Profile of Donald Kilpatrick
posted: June 4, 2007
From forging sick notes in elementary school to being a Mormon Missionary in Ukraine to teaching at art college, Donald Kilpatrick, age 32, has played out a long family tradition that includes both sinners and saints.
"I grew up in Salt Lake in a family that's a mix of Mormon pioneers and outlaws; one of my ancestors was in Butch Cassidy's Hole in the Wall Gang. My first introduction to drawing was when I was like three or four, when my father used to draw for me in church -- there'd be a sermon going on, and he would be drawing a fighter plane or a tank, blowing things up. It was very exciting!
"I started drawing partly because of my dad and partly because of competing with my older sister; she was an artist and when she would draw something, then I had to draw it; when she would paint something, then I would have to paint it, and my interest in drawing just kind of grew out of that.
"I first started making money off of drawing with a racket I had in elementary school: I used to forge sick notes for $2 or $3 a pop. I never got caught once; it was awesome. Then, in junior high, all of the stoner kids started having me draw stuff like Iron Maiden on the back of a Levi jacket, and that was where I got the good money. One kid wanted me to draw a tattoo for him. He and his brother had figured out how to take a Remington razor and make it into a tattoo gun and he showed me the tattoo they'd already made on him, which was a jagged mess and all infected, and I was like, "Oh my Gosh! Like, you need to go see a doctor!" But I did this tattoo for this Remington Razor thing and I don’t know ... who knows what happened. There's the State Penitentiary in Utah, and I swear that guy’s in there somewhere. So, those were some of my first real illustration jobs and I loved it. That and drawing naked ladies and football guys.
"I was also really interested in Russian history. In my last year of junior high, a teacher of mine had gone to Moscow State University, and done translation work for the CIA, and had gone back and forth to Russia from ’68 on, and he would always take trips of students over there. He would go to to East and West Berlin and then to the Soviet Union, so when I turned 15 years old, on my birthday, I was walking through Lenin’s Mausoleum. That was a trip. 15 years old and I went through Checkpoint Charlie and all that kind of stuff. It was really cool.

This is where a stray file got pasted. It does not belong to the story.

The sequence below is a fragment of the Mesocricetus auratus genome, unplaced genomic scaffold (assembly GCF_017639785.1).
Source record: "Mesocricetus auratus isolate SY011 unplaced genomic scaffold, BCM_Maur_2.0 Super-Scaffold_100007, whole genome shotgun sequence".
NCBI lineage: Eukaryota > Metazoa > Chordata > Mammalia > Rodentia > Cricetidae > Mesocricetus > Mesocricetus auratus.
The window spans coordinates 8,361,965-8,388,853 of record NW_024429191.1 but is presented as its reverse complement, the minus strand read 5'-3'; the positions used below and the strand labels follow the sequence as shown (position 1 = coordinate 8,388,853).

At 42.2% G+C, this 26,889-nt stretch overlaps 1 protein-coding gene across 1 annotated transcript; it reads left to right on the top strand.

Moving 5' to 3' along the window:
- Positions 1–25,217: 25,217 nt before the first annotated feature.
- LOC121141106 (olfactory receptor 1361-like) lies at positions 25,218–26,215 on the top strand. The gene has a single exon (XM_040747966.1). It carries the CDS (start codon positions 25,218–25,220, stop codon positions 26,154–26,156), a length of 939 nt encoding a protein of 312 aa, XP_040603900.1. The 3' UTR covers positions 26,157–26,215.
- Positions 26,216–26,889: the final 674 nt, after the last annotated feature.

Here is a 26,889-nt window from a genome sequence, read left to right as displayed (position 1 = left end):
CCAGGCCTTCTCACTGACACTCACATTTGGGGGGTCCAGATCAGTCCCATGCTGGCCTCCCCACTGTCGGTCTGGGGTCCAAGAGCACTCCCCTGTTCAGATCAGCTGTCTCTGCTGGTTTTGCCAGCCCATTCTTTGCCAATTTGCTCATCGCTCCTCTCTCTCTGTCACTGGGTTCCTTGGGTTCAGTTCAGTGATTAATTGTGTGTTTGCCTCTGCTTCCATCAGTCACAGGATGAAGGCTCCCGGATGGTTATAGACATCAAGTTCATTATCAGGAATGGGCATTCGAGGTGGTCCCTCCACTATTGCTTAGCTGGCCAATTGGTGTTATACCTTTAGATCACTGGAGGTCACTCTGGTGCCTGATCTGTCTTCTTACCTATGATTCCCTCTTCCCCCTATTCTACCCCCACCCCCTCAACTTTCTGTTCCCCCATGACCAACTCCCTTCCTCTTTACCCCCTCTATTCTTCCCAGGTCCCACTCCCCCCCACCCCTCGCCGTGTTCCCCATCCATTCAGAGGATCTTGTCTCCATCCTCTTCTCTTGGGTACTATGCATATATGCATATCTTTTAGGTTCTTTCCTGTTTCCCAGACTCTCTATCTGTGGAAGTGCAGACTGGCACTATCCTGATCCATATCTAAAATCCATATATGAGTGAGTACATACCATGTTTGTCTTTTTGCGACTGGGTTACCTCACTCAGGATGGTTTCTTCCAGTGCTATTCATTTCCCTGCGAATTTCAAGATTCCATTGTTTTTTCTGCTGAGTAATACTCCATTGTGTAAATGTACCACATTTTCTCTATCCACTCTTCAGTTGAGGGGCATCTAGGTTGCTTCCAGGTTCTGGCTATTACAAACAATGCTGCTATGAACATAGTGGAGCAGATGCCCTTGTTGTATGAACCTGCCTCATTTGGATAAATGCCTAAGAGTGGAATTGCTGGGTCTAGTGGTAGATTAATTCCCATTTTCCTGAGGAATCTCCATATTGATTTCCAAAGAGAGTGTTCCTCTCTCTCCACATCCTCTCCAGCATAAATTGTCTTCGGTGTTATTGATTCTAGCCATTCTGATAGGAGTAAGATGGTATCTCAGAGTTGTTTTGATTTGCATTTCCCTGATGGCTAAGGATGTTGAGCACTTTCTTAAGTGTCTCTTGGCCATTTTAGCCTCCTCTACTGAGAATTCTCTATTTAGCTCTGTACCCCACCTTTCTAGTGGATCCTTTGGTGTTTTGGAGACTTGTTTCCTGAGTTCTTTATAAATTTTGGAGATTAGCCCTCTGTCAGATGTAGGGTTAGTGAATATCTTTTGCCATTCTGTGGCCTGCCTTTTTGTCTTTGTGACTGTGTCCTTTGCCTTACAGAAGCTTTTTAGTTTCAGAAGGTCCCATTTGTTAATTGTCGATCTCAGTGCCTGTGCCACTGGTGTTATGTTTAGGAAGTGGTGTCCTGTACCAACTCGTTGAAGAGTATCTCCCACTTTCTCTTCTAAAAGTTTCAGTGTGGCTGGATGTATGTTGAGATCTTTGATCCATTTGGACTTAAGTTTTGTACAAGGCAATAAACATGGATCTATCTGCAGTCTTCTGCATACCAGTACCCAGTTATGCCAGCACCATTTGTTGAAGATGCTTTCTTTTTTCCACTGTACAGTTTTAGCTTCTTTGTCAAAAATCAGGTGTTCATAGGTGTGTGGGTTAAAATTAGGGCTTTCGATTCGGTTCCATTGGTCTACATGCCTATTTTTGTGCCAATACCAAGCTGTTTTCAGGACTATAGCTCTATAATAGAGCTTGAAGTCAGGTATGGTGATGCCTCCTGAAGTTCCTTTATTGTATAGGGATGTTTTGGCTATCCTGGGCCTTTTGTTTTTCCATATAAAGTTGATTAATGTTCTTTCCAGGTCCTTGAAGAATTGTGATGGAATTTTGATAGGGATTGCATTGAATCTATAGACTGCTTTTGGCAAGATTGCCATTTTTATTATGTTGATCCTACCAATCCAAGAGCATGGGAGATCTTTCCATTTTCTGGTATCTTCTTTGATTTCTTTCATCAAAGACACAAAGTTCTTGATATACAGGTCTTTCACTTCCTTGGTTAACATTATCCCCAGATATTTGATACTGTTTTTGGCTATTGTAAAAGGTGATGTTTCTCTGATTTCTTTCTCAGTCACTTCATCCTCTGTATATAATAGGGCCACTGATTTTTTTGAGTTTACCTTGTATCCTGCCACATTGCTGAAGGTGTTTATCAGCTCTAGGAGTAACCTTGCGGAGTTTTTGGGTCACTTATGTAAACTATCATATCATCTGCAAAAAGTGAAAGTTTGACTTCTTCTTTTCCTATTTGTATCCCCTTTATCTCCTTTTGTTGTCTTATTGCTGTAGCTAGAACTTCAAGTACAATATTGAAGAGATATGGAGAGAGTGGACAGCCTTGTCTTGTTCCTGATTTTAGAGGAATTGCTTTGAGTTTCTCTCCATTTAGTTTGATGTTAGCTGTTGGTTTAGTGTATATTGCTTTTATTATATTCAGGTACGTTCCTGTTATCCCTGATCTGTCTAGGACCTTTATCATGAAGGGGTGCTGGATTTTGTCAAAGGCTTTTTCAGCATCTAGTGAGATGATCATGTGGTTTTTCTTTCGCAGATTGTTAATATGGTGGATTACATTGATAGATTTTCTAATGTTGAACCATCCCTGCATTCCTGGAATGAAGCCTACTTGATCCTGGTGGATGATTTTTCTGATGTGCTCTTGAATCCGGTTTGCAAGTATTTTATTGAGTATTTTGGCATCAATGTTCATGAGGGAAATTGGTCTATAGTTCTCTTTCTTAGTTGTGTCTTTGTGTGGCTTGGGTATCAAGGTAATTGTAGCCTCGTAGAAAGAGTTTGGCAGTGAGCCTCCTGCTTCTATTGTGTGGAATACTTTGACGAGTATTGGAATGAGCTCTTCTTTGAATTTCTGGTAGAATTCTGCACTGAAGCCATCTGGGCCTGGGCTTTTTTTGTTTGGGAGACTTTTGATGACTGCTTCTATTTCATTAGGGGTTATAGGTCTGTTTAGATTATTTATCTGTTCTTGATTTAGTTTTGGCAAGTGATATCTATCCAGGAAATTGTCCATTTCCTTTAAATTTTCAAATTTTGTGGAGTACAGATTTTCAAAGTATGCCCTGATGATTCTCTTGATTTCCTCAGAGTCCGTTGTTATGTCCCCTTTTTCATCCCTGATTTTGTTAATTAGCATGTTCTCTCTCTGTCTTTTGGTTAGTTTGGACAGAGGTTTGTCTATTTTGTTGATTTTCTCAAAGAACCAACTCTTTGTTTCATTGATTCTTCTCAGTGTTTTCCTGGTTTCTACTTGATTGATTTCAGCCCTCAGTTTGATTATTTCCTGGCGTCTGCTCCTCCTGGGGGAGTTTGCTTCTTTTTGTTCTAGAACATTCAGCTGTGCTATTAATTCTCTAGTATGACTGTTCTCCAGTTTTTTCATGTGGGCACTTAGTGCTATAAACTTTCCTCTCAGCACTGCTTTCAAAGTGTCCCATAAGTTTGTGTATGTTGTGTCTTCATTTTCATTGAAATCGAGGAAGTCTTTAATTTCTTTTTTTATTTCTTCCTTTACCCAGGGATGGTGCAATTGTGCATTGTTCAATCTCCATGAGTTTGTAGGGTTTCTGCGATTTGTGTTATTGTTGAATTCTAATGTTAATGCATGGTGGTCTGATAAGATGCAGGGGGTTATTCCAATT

"My interest in that part of the world continued. I went to Ukraine for two years, as a Mormon missionary, when I was 19. For me, doing missionary work wasn't only a spiritual and proselytizing type thing, it was also a huge humanitarian thing. I'm really proud to have been there. The Soviet Union had collapsed, and the society over there had collapsed both economically and socially. We helped set up a school for children with mental disabilities and developmental disabilities, which was the first of its kind there.
"When I got back from Ukraine, I went to college at Utah State University, and right after school I got a job working as an in-house illustrator for a design firm. It was a good place to cut my teeth and really learn the business, but after a few years, I had hit kind of a dead end in my life. I felt I had something to say, and I wasn't getting a chance to say it. Meanwhile, my wife had begun applying for jobs as a social worker out in California. She grew up in California, about 40 minutes east of San Francisco, and we'd always talked about moving there. She didn't tell me she was applying for jobs, though, because she knew I'd freak out and get all neurotic about quitting my job and moving. So, we wound up moving to California.
"Going from working for a design firm to being a full time freelancer was stressful. I had gotten accustomed to somebody else calling the shots for me, someone else getting the work for me and someone else giving me a check every couple of weeks. But I knew I could do it. I wasn't being cocky, but I really felt that if I set my mind to doing something, I can do it. That ties into my mission, because it was a huge struggle for me to learn to speak Russian fluently, and when I did finally grasp onto that language, I felt I could do anything. I felt indestructible. So I always draw on that experience for strength.
"And my wife, of course, she’s a huge strength to me. I mean, Kate’s been so supportive; like I’d be up late drawing and we’d want to spend time together, so she learned to knit so we could be together while I work. And she looked for work out in California to get me out of that studio. My confidence had been shot, because in the studio setting I was over-art directed to death, and I was always doing this uninspired stuff that never saw the light of day. The creative director himself was a failed illustrator and I think that kind of played in there a little bit. He’s a great guy and he’s a very creative guy, but I think he was always taking it out on me because I was an actual illustrator. You know what I’m saying?
"So we moved to California, and my freelance work was going well, and I did some guest lectures for Owen Smith's class at the California College of Art, and I had taught at the University of Utah when I was still in Salt Lake, and I was wanting to teach more. So I went for a Masters of Fine Arts, and started teaching more and more.
"Now we're moving again, this time to Detroit where I'm teaching at the College for Creative Studies. I think teaching appeals to the crusader in me, or maybe the religion in me, or just caring about people; it's about trying to make a positive impact and I guess trying to save people, in a way. I haven’t really thought about it, but I think it has to do with the missionary in me. In fact, painting and drawing is like a communion for me. And you get to create! How great is that?"